EARTH & ENVIRONMENT
When it’s hot, trees boost air pollution
Simulations show how much city shrubs add to ozone formation
BY ASHLEY YEAGER
Planting trees is often touted as a strategy to make cities greener, cleaner and
healthier. But during heat waves, trees
actually boost air pollution levels. When
temperatures rise, as much as 60 percent
of ground-level ozone is created with the
help of chemicals emitted by urban trees
and shrubbery, new simulations suggest.
While the findings seem counterintu-itive, “everything has multiple effects,”
says Robert Young, an urban planning
expert at the University of Texas at
Austin who wasn’t involved with the
study. The results, he cautions, don’t
mean that cities should stop planting
trees. Instead, more stringent measures
are needed to control other sources of
air pollution, such as vehicle emissions.
ATOM & COSMOS
TRAPPIST- 1’s seventh planet is a chilly world
When astronomers announced in February the discovery
of seven planets orbiting a supercool star, details about the
outermost planet were sketchy (SN: 3/18/17, p. 6). No more.
The seventh planet is chilly and definitely no place for life, the
international team reports May 22 in Nature Astronomy.
The seven-planet system TRAPPIST- 1 is 39 light-years from
Earth in the constellation Aquarius. Follow-up observations of
the system reveal that TRAPPIST-1h is about three-quarters the
size of Earth and orbits its star in just under 19 days. Although
TRAPPIS T-1h is much closer to its star than Earth is to the sun,
the exoplanet’s star has only 8 percent of the sun’s mass. As a result, TRAPPIS T-1h gets about as much starlight as the icy dwarf
planet Ceres, in the asteroid belt, gets from the sun.
Such limited light makes the planet too cold (–100° Celsius)
to harbor liquid water and therefore life as we know it, the
researchers report. Other TRAPPIST- 1 planets (see Page 18)
are more likely to be life-friendly. — Ashley Yeager
GENES & CELLS
Mouse sperm survive space to fertilize eggs
Mouse sperm could win awards for resilience. Sperm freeze-dried and sent into space for months of exposure to high levels of
solar radiation later produced healthy babies, researchers report
online May 22 in Proceedings of the National Academy of Sciences.
City trees help reduce storm water
runoff, provide cooling shade and store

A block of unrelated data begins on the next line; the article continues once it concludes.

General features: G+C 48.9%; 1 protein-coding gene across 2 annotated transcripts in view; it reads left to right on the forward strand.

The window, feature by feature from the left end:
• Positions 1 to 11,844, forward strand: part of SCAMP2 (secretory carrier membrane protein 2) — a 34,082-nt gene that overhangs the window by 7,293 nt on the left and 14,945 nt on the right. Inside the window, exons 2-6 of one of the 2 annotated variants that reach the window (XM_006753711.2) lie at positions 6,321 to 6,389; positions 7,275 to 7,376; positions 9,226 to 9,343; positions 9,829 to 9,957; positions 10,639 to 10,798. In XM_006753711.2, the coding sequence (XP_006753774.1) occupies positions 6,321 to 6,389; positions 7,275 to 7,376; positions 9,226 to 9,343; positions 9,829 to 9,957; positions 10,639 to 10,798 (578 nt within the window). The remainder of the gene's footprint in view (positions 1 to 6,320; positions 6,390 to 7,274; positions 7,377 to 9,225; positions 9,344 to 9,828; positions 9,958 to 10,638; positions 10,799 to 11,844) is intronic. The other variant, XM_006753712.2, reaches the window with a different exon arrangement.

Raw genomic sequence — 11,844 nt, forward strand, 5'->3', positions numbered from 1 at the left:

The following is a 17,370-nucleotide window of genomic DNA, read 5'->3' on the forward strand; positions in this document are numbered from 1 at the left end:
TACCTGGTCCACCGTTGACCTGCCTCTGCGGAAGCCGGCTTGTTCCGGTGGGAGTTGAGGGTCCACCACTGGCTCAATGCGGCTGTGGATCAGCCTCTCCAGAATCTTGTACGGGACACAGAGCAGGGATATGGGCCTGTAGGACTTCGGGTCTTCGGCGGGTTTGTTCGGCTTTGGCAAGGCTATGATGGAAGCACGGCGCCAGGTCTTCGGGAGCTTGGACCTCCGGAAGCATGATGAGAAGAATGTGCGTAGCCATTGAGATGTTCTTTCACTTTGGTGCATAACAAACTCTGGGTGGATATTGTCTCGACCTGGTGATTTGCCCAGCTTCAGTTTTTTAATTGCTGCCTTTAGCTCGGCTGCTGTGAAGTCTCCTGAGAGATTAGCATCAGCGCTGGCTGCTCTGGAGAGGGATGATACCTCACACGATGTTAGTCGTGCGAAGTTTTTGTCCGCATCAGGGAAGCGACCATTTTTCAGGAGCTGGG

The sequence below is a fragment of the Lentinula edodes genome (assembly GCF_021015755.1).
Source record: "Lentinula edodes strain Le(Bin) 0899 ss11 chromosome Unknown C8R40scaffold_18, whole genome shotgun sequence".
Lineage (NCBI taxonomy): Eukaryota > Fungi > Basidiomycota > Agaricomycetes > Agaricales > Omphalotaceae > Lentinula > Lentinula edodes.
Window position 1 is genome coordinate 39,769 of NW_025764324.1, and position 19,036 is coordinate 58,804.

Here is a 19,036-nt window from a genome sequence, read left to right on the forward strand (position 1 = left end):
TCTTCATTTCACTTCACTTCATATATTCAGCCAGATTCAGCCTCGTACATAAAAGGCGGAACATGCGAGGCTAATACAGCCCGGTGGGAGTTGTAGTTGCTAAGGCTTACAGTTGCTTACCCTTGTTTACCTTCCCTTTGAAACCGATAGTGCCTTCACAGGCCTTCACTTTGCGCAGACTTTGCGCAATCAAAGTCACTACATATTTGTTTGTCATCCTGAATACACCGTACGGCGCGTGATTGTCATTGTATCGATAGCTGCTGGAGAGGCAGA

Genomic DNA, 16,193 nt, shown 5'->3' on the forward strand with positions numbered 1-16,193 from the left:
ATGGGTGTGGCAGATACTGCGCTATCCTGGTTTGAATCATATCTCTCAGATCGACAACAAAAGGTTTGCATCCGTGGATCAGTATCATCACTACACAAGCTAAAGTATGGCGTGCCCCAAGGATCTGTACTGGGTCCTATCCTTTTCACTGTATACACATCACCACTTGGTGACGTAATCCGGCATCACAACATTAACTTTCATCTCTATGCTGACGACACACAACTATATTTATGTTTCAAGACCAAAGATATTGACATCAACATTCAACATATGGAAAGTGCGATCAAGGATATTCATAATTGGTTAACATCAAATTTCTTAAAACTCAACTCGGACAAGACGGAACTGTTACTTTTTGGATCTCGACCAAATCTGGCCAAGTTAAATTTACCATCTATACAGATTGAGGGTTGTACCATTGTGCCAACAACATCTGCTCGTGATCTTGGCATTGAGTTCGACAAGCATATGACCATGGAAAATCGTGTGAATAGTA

carbon. But trees and shrubs also release
chemicals that can interact with their
surrounding environment to produce
polluted air. One chemical, isoprene,
can react with human-made compounds,
such as nitrogen oxides, to form ground-level ozone, a gas that can be hazardous
to human health. Monoterpenes and
sesquiterpenes also react with nitrogen
oxides, and when they do, tiny particles
similar to soot build up in the air. In cities, cars and trucks are major sources of
In the new study, reported online
May 17 in Environmental Science & Technology, Galina Churkina of Humboldt
University of Berlin and colleagues
If humans ever embark on long-term space flights, we’ll need
a way to reproduce. One potential hurdle (beyond the logistical challenges of microgravity) is the high amount of solar
radiation in space — radiation exposure is 100 times as high on
the International Space Station as on Earth. Those doses might
cause damaging genetic mutations in banked eggs and sperm.
To test this possibility, Japanese researchers sent freeze-dried
mouse sperm up to the space station, where the sperm spent
nine months. When rehydrated back on Earth, the sperm showed
some signs of DNA damage compared with earthly sperm.
But when the researchers used the space sperm to fertilize
eggs in the lab and then injected the eggs into female mice, the
mice birthed healthy pups that were able to have their own
offspring. The researchers suspect that some of the initial DNA
damage might have been repaired after fertilization.
If mouse sperm can survive a trip to space, perhaps human
sperm can, too. — Laurel Hamers
compared simulations of chemical concentrations emitted from plants in the
Berlin-Brandenburg metropolitan area.
The team looked at two summers: 2006,
when there was a heat wave, and 2014,
when temperatures were more typical.
At normal daily maximum summer
temperatures, roughly 25° Celsius on
average, plants’ chemical emissions
contributed to about 6 to 20 percent of
ozone formation in the simulations. At
the height of the 2006 heat wave, when
temperatures soared to over 30°, plant
emissions spiked, boosting their share
of ozone formation to up to 60 percent.
Churkina says she wasn’t surprised to
see the seemingly contrary relationship
between plants and pollution. “Its magni-
tude was, however, quite amazing.”
The results, she notes, suggest that
campaigns to add trees to urban spaces
can’t be done in isolation. Radical reduc-
tion of air pollution from various sources
is also needed, she says. s
NEWS IN BRIEF
TRAPPIST-1h, the outermost planet in its seven-planet system (orbital
paths shown), receives too little light from its star to support liquid water.